Also available at http://math.ucr.edu/home/baez/week86.html
August 6, 1996
This Week's Finds in Mathematical Physics - Week 86
John Baez
Let me continue my reportage of what happened at the Mathematical
Problems of Quantum Gravity workshop in Vienna. I will only write
about quantum gravity aspects here. I had an interesting conversation
with Bertram Kostant in which he explained to me the deep inner
secrets of the exceptional Lie group E8. However, my writeup of that
has grown to the point where I will save it for some other week.
By the way, my course on n-category theory is not over! I'm merely
taking a break from it, and will return to it after this workshop.
So...
Wednesday, July 10th - Jerzy Lewandowski gave a talk on the "Spectrum
of the Area Operator". As I've mentioned a few times before, one of
the exciting things about the loop representation of quantum gravity
is that the spectrum of the area operator associated to any surface is
discrete. In other words, area is quantized!
Let me describe the area operator a bit more precisely. Before I tell
you what the area operator is, I have to tell you what it operates on.
Remember from "week43" that there are various Hilbert spaces floating
around in the canonical quantization of gravity. First there is the
"kinematical state space". In the old-fashioned metric approach to
quantum gravity, known as geometrodynamics, this was supposed to be
L^2(Met), where Met is the space of Riemannian metrics on space. (We
take as space some 3-manifold S, which for simplicity we assume is
compact). The problem was that nobody knew how to rigorously define
this Hilbert space L^2(Met). In the "new variables" approach to quantum
gravity, the kinematical state space is taken instead to be L^2(A),
where A is the space of connections on space on some trivial SU(2)
bundle over S. This *can* be defined rigorously.
Here's the idea, roughly. Fix any graph g, with finitely many edges
and vertices, embedded in S. Let A_g, the space of connections
on that graph, be SU(2)^n where n is the number of edges in e. Thus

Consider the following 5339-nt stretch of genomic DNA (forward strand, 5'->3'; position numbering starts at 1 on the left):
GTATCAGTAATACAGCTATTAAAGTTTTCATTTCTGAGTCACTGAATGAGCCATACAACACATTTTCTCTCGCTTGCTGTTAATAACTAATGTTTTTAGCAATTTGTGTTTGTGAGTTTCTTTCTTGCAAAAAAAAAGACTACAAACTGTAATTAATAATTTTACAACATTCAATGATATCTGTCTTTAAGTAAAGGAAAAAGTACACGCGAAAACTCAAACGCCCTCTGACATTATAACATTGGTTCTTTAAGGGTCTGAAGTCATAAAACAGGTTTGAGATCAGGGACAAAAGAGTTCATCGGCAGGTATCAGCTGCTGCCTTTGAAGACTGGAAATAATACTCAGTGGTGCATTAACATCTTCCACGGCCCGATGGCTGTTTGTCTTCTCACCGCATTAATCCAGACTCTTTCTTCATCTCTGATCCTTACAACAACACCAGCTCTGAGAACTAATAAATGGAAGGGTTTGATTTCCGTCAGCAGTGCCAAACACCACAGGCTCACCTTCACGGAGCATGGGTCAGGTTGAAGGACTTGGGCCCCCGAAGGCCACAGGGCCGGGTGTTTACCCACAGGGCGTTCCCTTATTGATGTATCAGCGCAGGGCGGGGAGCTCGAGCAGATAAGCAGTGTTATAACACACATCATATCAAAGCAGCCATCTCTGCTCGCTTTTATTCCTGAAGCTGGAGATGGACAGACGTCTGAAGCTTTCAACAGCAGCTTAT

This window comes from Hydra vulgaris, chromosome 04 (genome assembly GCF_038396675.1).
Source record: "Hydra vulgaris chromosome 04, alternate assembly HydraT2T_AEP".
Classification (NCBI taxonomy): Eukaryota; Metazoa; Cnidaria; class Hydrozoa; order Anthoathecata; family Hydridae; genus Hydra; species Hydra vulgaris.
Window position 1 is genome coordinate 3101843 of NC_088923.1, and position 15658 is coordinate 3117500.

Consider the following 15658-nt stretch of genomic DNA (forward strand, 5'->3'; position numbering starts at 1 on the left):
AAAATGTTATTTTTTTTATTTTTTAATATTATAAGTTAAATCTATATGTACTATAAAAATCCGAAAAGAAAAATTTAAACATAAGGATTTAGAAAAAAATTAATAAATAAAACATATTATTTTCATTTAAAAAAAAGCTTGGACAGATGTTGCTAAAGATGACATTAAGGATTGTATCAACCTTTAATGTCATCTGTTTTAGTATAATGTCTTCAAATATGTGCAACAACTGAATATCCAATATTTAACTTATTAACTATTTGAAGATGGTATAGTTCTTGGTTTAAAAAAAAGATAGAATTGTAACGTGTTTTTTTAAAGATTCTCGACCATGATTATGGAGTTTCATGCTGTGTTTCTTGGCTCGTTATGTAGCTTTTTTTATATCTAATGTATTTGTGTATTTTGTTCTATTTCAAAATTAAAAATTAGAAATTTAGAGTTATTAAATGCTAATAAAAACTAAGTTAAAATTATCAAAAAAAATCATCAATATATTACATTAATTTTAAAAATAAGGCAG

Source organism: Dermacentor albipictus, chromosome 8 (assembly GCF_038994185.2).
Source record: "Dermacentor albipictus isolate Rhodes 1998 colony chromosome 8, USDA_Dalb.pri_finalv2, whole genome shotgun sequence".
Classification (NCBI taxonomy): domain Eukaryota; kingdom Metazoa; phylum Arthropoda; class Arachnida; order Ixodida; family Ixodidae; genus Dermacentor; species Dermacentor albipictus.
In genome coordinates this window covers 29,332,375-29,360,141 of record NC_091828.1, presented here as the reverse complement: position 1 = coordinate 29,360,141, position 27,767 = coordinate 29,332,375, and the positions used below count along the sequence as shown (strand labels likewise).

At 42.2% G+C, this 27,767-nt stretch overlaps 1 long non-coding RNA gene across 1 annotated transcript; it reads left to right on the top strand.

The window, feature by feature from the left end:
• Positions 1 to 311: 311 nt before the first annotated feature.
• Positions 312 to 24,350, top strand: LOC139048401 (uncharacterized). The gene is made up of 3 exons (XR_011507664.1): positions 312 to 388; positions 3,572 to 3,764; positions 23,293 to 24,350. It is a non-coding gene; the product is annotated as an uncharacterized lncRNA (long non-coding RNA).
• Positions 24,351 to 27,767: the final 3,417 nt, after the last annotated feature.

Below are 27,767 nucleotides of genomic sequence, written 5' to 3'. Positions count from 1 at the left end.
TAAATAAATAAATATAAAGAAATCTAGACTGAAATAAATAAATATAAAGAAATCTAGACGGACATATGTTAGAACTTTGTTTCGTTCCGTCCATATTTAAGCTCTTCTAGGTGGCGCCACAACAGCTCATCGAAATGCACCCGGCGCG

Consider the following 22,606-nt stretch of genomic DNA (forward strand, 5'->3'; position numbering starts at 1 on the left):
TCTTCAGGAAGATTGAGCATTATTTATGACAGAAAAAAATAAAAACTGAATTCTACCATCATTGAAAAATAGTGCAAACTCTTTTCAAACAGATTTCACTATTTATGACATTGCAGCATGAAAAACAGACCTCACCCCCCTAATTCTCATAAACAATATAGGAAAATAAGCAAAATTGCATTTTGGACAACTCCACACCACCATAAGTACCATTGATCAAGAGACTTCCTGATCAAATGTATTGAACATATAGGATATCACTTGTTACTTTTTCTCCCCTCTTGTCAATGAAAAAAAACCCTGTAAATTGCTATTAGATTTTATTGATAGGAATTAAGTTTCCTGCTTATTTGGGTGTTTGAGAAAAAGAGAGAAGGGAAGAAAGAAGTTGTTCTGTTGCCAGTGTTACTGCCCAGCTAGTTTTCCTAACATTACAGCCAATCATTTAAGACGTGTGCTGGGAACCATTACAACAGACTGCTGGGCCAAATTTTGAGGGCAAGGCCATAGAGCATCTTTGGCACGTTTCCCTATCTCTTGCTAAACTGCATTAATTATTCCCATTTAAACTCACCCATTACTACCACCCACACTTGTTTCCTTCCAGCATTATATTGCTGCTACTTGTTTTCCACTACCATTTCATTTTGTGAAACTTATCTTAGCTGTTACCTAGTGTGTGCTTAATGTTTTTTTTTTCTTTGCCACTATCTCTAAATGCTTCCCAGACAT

a connection on a graph tells us how to parallel transport things along
each edge of that graph --- an idea familiar from lattice gauge theory.
L^2(A_g) is well-defined because SU(2) has a nice measure on it, namely
Haar measure, so A_g gets a nice measure on it as well.
Now if one graph g is contained in another graph h, the space L^2(A_g)
is contained in the space L^2(A_h) in an obvious way. So we can form
the union of all the Hilbert spaces L^2(A_g) and get a big Hilbert
space L^2(A). Mathematicians would say that L^2(A) is the "projective
limit" of the Hilbert spaces L^2(A_g), but let's not worry about that.
So that's how we get the space of "kinematical states" in the loop
representation of quantum gravity. The space of physical states is
then obtained by imposing constraints: the Gauss law constraint (i.e.,
gauge-invariance), the diffeomorphism constraint (i.e., invariance
under diffeomorphisms of S) and the Hamiltonian constraint (i.e.,
invariance under time evolution). States in the physical state space
are supposed to only contain information that's invariant under all
coordinate transformations and gauge transformations --- the really
physical information.
I explained these constraints to some extent in "week43", and I don't
really want to worry about them here. But let me just mention that
the Gauss law constraint is easy to impose in a mathematically
rigorous way. The diffeomorphism constraint is harder but still
possible, and the Hamiltonian constraint is the big thorny question
plaguing quantum gravity --- see "week85" for some recent progress on
this. The area operators I'll be talking about are self-adjoint
operators on the space of kinematical states, L^2(A), and are
a preliminary version of some related operators one hopes eventually
to get on the physical state space, after much struggle and sweat.
To define an operator on L^2(A) it's enough to define it on L^2(A_g)
for every graph g and then check that these definitions fit together
consistently to give an operator on the big space L^2(A). So let's
take a graph g and a surface s in space. The area operator we're